4. Officials from the Passaic Police Department in New Jersey with the author Vincent J. Bove. At the immediate right of Bove is Officer Marco Clavijo, who was a student at Saint Anthony of Padua in Passaic while Bove was the school principal in 1986.

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Friday, October 24, 2014

In Remembrance: Honoring Police End-of-Watch Fatalities

These are challenging times for police officers throughout America.

As they dedicate themselves to protect and serve communities in their honorable profession, the fact is they are in the trenches as countercultural to our culture of violence.

Police officers are called to be ethical protectors, safeguarding law-abiding citizens from those who have contempt for the law. Unfortunately, there are many innocent people who are vulnerable and need law enforcement to protect them from rampant criminal activities.

Aside from crime, citizens are also often endangered by natural and man-made dangers as well. There are countless possibilities including storms, fires, explosions, floods, and accidents.

America’s police officers are modern day sentinels, dedicated to prevent, prepare, respond, and assist with recovery through countless incidents and tragedies.

Our nation must pause and understand the criticality of police officers in society. The police profession is honorable and those who polish their shields through ethical acts of bravery, character, and leadership are worthy of admiration.

Officers who have offered the ultimate through an end-of-watch fatality are particularly deserving of recognition and appreciation.

Alarming Officer Fatality Increase
According to the National Law Enforcement Officers Memorial Fund the number of nationwide fatalities year-to-date has increased 15 percent as of Oct. 21, 2014 versus Oct. 21, 2013.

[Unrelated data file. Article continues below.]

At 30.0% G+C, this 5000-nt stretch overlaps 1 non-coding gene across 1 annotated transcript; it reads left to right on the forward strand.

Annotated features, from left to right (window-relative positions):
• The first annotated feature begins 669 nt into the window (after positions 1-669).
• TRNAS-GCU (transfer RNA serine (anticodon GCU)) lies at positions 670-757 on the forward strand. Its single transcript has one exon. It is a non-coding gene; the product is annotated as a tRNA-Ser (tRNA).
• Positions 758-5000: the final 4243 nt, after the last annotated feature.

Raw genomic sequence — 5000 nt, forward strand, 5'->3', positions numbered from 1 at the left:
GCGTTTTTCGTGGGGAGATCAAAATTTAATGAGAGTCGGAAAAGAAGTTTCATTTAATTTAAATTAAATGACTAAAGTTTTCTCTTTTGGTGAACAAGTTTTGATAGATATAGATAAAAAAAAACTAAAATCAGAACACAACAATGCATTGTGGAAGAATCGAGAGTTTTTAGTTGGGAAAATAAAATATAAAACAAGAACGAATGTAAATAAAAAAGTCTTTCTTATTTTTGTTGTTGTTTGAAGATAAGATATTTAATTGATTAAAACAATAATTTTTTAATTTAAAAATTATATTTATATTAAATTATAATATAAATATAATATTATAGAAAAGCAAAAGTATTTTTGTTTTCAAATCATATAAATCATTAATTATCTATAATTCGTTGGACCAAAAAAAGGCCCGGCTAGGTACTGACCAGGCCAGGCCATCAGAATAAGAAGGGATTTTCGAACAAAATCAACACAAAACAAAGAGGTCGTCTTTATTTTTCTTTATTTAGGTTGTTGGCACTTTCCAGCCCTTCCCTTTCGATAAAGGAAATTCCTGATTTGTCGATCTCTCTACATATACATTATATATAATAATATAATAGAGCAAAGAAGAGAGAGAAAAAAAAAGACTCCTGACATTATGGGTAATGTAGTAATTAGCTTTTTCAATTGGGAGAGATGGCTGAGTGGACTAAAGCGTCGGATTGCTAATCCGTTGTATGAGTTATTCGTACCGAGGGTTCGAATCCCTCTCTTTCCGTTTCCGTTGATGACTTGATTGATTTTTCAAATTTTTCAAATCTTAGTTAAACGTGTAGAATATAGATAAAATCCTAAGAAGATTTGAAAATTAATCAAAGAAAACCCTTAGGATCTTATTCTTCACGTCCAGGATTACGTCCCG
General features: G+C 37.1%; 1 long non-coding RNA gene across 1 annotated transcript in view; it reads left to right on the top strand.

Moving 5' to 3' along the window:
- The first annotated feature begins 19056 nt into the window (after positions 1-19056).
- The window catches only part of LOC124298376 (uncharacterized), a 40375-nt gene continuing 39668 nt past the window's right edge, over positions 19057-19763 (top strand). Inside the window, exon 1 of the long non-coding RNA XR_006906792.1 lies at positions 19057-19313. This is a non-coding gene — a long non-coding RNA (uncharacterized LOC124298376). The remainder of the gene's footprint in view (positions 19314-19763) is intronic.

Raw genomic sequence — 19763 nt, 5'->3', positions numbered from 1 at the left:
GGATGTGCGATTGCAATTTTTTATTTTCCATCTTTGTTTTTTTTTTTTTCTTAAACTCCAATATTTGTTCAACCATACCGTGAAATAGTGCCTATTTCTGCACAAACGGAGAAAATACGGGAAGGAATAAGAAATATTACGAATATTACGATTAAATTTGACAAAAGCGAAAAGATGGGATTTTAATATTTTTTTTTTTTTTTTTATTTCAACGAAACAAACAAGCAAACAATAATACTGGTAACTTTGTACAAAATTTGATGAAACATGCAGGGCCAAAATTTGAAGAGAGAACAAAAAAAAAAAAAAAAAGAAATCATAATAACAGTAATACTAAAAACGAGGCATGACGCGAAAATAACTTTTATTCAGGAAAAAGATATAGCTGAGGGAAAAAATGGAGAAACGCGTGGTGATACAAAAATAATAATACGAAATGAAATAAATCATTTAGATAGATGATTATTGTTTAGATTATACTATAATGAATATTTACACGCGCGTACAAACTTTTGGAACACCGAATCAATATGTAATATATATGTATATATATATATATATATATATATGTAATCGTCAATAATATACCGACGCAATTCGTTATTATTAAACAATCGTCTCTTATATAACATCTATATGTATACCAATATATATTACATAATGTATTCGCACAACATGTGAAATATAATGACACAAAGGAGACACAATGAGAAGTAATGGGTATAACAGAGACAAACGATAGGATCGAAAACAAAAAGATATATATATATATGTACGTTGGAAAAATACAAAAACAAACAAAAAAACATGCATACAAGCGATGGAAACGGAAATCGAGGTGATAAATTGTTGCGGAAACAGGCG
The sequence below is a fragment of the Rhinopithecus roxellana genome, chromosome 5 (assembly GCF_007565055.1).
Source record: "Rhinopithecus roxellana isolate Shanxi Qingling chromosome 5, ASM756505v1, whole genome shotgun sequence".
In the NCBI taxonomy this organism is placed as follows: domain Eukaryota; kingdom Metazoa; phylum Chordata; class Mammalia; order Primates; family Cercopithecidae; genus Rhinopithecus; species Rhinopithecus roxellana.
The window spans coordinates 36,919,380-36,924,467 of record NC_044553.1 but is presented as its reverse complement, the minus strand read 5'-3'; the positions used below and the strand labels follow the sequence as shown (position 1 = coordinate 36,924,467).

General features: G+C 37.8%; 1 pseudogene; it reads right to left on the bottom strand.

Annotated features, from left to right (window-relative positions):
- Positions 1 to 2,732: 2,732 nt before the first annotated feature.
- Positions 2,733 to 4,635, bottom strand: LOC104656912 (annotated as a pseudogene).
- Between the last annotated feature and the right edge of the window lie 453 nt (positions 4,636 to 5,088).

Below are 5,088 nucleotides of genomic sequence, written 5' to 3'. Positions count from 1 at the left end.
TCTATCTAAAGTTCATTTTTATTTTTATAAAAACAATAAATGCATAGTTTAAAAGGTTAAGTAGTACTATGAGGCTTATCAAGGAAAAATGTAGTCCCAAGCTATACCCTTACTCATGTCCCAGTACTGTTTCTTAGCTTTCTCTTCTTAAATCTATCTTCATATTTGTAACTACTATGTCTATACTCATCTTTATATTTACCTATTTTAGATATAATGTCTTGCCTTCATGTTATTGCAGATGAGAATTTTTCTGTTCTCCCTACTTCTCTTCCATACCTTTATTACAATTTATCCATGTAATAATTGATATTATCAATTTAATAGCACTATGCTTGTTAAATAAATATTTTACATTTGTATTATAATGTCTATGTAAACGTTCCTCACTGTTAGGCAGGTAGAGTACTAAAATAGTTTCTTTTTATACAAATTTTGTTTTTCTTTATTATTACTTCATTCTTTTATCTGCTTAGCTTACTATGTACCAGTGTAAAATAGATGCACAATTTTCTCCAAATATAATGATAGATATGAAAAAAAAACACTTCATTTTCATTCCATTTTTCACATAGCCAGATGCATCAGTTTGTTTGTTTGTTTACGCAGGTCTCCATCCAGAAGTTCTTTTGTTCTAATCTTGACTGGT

Ninety-two police officers have already lost their lives while on duty this year, compared to 80 officers at the same time last year.

Firearm-related fatalities have increased by an alarming 56 percent this year with 39 deaths compared to 25 deaths at this time last year.

California, Texas, and New York have the highest number of officer deaths with 10, 8, and 6 respectively in 2014.

Recently Fallen
Police Officer Eddie Johnson Jr. of the Alton, Mo., Police Department: killed in a single-vehicle crash while on duty on Oct. 20. Officer Johnson is the first law enforcement fatality for Missouri in 2014.

Deputy Sheriff Michael Naylor of the Midland County Sheriff’s Office, Texas: shot and killed on Oct. 9 while serving a warrant.

Police Officer Jordan Corder of the Covina, Calif., Police Department: killed on Sept. 30 in a motorcycle crash while pursuing a subject.

Trooper David Kedra of the Pennsylvania State Police: accidentally shot and killed on Sept. 30 while participating in a training exercise.

Police Officer Michael Williams of the NYPD: killed on Sept. 21 in an automobile crash while on duty.

Senior Deputy Jessica Holles of the Travis County, Texas, Sheriff’s Office: killed on Sept. 19 when her patrol car was swept away by floodwaters.

Officer Reinaldo Arocha, Jr. of the Newark, N.J., Police Department: suffered a heart attack and died on duty on Sept. 16.

Deputy Sheriff Michael Norris of the Monroe County, Ga., Sheriff’s Office: died after being shot while responding to a suicidal man on Sept. 14.

Border Patrol Agent Tyler Robledo of the U.S. Customs and Border Protection: killed on Sept. 12 in an automobile accident.